The Cool Farm Tool Biodiversity metric allows farmers to score points for the good practices they are implementing. This is a way for them to demonstrate the good they are doing and gain recognition for this. The tool boils complexity into a series of multiple choice questions that help you quantify baseline impacts on biodiversity, and measure and track improvements over time. As buyers continue to want more transparency and evidence of good practice, the biodiversity score give you a way to provide this.
You do not need to have any data on biodiversity at hand, but you need knowledge of the practices you implement on your farm and the sizes of areas that are not in production or managed as conservation area for biodiversity. The tool asks you about each practice you employ and gives you a score from which you can see which species groups are benefiting from your practices.
The scope of the CFT Biodiversity metric is whole farm. The other metrics – GHG and Water – are calculated on a crop by crop basis, so this method is different in this respect.
Assessments are initially awarded 21% for not using conventional crop protection products, which can have a negative impact on biodiversity if not managed appropriately. The 21% are lost once product types (insecticides, fungicides etc) are specified in question 2.3, but can later be recovered for actions related to responsible use (2.4 – 2.8).
The scores reflect the the practices in place that support biodiversity. The more good practices, the higher the score. Scores are given as a percentage of the maximum possible score in each category. These are shown as a bar chart on the left for species groups, and as dials on the right for general biodiversity components. For different species groups, actual scores are also presented. In the example (below right), the score 6/22 for ‘wetland or aquatic flora’ means there are 22 points available for this group, and your management practices achieved 6 of them (27%).
The land use pie chart tells you how much of each broad habitat type you are providing on your farm, as a proportion of its total area. For example, ‘woody habitats’ includes all your hedgerows, trees and areas of woodland or forest.
You can always go back and change answers. To go back, just click the tab and scroll down to the one question you left blank. But remember to go back to it or you will miss out on points!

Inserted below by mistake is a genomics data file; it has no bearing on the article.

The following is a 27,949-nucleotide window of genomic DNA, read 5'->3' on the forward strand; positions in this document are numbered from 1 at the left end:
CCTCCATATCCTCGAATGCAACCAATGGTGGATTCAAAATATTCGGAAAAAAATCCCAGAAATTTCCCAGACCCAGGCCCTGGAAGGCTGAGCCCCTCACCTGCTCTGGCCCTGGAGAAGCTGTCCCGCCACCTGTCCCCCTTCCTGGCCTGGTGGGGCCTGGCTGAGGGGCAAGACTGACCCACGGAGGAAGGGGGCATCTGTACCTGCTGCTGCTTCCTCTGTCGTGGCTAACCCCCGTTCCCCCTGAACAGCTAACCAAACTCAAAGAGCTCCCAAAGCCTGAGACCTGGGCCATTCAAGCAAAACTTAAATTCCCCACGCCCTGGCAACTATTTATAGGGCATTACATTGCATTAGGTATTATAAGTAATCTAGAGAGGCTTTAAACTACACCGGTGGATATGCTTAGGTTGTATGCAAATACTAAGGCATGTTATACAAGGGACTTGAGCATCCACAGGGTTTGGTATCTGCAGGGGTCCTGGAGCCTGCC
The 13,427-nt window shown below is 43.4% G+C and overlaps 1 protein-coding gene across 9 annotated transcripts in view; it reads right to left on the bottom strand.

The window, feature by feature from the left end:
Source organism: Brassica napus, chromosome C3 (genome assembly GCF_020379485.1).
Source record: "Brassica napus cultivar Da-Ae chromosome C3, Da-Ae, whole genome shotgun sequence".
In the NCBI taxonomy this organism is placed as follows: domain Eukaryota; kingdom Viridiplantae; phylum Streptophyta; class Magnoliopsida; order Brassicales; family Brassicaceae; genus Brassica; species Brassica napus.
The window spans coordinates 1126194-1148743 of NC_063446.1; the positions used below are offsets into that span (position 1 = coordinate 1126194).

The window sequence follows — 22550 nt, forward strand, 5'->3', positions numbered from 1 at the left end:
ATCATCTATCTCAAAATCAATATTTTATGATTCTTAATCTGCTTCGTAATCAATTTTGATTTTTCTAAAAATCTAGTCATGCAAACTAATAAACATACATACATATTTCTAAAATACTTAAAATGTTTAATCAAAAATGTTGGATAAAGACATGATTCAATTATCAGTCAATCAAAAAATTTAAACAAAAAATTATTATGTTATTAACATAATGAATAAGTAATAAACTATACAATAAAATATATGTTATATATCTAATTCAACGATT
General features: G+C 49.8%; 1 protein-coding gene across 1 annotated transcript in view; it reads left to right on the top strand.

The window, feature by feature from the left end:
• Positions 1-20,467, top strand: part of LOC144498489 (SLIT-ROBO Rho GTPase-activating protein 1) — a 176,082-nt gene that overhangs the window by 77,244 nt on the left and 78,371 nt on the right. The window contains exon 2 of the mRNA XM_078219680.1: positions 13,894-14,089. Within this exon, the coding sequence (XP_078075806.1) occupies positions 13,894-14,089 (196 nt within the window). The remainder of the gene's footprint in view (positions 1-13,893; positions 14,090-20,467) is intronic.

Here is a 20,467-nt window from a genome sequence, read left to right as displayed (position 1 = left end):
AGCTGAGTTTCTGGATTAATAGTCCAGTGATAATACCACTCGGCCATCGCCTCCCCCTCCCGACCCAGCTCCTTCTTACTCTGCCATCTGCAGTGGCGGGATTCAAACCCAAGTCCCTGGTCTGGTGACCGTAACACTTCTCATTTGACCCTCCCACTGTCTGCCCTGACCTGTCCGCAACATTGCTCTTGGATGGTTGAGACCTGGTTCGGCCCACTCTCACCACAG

At the bottom of the results page you can download a pdf. This can go on your notice board, you can show it or send to customers, but most of all, it is for you as a record of your achievement and a baseline from which you can build.
Has the accuracy of the biodiversity index predicted by the Cool Farm Tool been tested in the field?
No, the tool has not been validated against empirical biodiversity data. This will be an important step for us, and one we are very keen to get funding for. However, the differences in species richness and abundance of indicator groups according to farm management are likely to be smaller than the differences between farms according to ecological context at a range of scales (including regional species pool, local habitat availability and diversity, very local habitat quality). This means that
- Comparison across many farms with different CFT Biodiversity scores might only be valid if data on surrounding landscape and habitats, and if sufficient farms were available to take this variation into account statistically.
- The tool could be validated by measuring differences over time at the same farms. Due to the variability between years in biodiversity, especially for small-bodied, mobile taxa like insects and small birds, this longitudinal study will need to take place over multiple years.
- For the scores to be correlated with actual biodiversity, you would almost certainly need to weight the large natural habitat component more heavily, or expect a stronger correlation in that component. This is a small component of the tool, but probably has the biggest impact on farm biodiversity.